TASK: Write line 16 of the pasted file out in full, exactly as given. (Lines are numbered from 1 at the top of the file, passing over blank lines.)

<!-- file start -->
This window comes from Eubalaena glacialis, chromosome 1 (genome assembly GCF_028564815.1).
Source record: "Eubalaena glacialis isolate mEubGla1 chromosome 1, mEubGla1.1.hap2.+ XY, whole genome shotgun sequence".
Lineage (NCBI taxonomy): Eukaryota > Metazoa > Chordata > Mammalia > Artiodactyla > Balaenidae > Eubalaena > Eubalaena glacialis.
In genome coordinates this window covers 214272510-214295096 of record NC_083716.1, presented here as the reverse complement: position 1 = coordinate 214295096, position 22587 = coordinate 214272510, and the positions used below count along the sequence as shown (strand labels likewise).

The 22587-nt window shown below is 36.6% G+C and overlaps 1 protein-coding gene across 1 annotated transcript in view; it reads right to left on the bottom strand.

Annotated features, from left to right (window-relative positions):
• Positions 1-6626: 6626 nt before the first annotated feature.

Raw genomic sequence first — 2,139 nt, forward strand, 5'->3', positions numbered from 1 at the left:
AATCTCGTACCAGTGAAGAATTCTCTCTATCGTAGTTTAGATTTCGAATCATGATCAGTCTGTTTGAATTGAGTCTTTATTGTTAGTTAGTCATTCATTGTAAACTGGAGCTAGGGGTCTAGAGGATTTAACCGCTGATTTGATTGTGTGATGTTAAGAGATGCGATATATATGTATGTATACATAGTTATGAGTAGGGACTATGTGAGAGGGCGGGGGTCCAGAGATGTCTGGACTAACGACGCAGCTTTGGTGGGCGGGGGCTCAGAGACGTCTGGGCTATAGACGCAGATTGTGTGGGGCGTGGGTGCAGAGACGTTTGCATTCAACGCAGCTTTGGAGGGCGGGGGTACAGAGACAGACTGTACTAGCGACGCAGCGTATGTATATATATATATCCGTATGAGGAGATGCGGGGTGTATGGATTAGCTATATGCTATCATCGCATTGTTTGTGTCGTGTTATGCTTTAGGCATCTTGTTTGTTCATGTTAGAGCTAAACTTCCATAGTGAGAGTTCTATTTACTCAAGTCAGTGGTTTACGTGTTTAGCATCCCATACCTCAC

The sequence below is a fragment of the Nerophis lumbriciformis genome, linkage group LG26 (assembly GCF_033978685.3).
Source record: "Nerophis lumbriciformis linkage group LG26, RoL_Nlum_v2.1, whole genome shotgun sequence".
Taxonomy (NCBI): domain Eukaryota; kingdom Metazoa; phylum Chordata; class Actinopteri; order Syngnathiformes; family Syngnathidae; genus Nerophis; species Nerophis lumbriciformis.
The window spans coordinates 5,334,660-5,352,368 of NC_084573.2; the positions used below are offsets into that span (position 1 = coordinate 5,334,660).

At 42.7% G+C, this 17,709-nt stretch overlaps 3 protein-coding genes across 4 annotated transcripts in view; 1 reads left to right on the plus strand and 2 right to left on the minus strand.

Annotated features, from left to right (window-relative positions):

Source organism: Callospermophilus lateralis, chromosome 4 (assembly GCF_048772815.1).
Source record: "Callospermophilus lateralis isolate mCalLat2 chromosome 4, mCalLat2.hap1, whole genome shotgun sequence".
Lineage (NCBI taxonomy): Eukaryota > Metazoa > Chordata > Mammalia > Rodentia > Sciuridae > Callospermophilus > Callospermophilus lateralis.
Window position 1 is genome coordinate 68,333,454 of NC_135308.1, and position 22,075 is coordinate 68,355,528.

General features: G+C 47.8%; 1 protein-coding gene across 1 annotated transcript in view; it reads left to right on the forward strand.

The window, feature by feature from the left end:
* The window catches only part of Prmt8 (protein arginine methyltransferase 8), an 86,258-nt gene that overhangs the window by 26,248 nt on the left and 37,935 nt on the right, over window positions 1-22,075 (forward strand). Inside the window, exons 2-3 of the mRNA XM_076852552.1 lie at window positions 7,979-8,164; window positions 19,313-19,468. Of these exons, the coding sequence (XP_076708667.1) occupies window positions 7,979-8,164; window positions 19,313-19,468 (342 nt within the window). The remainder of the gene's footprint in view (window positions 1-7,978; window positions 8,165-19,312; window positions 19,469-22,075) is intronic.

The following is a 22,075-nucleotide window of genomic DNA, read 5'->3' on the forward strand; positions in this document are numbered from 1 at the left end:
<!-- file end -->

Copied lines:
Source organism: Callospermophilus lateralis, chromosome 4 (assembly GCF_048772815.1).